The friendship between two life-long girlfriends is put to the test when one starts a family and the other falls ill.
Miss You Already centres on the friendship of its two main characters portrayed by Drew Barrymore and Toni Collette, exploring the turmoil their relationship endures when one becomes ill with cancer. With many other aspects swirling around, it is their friendship that is the heart of the film.
From writer Morwenna Banks, Miss You Already opens with quite a confronting first act, it elects to put aside its character and relationship development almost immediately and dives headfirst into the topic of cancer and the difficulties of treatment. The depiction of this character’s experience doesn’t feel diluted for the screen and gives a sobering look at what someone might endure in the circumstances.
While this remains thematically strong throughout the entire film, it feels better balanced in the second half. Early on the film is constructed more clinically and simply dictates what it wants the audience to feel, the scenes of family and friendship appear contrived rather than a natural display that moves the audience to an emotional point the film clearly wants to reach.
As it progresses, the various threads evolve with relationships becoming better defined, and it is with that detail that overall the film becomes more compelling and emotionally engaging. Its closing scenes are just as sobering as its opening scenes but with the underlying context better established, the drama is more effective.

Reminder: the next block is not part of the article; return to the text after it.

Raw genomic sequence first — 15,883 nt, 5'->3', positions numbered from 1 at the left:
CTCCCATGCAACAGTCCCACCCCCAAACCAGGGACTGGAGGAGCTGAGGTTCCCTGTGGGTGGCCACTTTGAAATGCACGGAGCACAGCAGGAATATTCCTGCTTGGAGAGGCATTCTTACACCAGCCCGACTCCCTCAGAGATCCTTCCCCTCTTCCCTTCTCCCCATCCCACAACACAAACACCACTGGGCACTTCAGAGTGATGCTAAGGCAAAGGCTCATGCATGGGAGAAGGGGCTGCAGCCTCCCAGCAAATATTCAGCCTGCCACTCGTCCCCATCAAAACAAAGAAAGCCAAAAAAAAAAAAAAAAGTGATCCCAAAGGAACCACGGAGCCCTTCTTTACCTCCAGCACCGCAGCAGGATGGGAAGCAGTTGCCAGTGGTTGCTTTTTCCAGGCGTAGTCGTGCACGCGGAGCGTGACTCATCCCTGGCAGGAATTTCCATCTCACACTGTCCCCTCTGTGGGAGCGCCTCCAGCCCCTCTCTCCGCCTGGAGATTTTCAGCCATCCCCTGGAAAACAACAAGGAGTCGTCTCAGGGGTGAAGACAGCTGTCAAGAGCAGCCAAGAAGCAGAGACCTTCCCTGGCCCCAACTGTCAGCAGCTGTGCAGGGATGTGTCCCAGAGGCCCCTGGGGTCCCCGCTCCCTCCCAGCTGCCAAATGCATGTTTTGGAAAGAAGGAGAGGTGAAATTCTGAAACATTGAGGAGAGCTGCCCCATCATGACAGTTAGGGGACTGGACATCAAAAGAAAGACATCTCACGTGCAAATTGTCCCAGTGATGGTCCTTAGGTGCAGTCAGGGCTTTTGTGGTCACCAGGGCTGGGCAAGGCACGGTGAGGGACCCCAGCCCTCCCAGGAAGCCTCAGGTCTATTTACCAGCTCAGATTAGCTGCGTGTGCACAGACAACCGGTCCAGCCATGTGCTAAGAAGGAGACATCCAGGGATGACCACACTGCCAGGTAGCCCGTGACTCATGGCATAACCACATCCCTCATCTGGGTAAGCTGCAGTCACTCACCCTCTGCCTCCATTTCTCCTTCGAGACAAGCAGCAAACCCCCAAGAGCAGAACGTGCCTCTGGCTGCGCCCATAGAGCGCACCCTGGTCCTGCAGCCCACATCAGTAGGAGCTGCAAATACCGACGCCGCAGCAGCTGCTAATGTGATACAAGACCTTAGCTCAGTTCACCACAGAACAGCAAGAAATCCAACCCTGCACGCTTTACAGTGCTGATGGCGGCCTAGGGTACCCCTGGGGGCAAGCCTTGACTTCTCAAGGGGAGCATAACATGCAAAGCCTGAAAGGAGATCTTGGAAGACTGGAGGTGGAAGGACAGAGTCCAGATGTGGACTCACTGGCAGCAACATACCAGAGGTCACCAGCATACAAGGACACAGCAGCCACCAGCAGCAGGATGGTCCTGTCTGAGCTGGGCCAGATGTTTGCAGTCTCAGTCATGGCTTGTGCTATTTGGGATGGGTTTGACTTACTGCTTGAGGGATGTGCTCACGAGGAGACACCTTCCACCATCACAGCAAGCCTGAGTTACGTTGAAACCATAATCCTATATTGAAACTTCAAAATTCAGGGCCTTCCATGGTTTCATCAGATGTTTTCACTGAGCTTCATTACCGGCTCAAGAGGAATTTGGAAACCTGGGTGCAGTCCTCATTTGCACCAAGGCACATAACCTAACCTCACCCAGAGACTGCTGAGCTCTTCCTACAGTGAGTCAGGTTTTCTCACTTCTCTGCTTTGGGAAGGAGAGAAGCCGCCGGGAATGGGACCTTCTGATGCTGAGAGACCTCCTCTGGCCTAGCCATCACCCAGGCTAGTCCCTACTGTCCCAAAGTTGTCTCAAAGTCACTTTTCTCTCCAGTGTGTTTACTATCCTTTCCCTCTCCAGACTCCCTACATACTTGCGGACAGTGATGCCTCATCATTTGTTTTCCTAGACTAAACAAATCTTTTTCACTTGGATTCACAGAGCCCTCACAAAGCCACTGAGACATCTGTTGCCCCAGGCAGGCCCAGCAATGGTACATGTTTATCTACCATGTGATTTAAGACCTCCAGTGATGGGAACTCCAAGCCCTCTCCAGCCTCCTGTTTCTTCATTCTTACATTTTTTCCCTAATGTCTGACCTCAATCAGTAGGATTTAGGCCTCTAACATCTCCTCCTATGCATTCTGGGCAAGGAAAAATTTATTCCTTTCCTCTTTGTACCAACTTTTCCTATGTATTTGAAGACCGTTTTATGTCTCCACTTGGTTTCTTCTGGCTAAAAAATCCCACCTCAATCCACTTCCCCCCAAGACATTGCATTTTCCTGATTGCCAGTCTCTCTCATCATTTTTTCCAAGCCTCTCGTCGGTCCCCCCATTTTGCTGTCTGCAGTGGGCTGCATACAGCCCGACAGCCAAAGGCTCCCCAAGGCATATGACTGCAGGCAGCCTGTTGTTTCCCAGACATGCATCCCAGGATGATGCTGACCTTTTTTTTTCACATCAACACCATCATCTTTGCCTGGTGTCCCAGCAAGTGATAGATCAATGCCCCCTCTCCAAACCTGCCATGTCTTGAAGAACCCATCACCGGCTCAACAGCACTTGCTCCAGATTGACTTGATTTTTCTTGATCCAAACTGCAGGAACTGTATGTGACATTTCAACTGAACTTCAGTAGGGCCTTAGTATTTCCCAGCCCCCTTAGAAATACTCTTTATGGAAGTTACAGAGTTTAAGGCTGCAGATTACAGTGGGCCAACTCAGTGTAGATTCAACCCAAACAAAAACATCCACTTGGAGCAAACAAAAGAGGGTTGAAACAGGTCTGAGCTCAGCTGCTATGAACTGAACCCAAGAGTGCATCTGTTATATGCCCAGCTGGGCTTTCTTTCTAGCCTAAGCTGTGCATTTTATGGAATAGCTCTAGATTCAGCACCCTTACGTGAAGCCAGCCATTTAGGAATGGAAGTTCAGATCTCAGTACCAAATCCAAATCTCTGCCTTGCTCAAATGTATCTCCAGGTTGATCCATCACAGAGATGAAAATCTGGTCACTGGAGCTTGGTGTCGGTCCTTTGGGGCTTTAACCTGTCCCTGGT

There is some clunky dialogue at times, on occasion the exchanges come across more like something you’d expect in a day time soap opera and while there have been some comedic beats injected for good balance, these are usually hit and miss. There’s also inconsistency in the drama, with personal conflicts brought up several times without ever really progressing to a confrontation or conclusion.
Toni Collette and Drew Barrymore make easily believable life soul mates, Barrymore’s material is more levelled and consistent while Collette has some erratic scenes that give her more opportunity to vary up her performance. Dominic Cooper is strong in his support role though Paddy Considine feels a bit miscast against Drew Barrymore. Jacqueline Bisset is a highlight as a narcissistic actress mother and complements Collette’s performance well.
By its closing act Miss You Already is an effective drama that doesn’t shy away from the brutal nature of its subject matter, despite overplaying this hand early on, it recomposes itself throughout to better utilise its characters and draw in its audience.
I’m giving it 6 out of 10 stars, it’s on screens around Australia from 8 October 2015.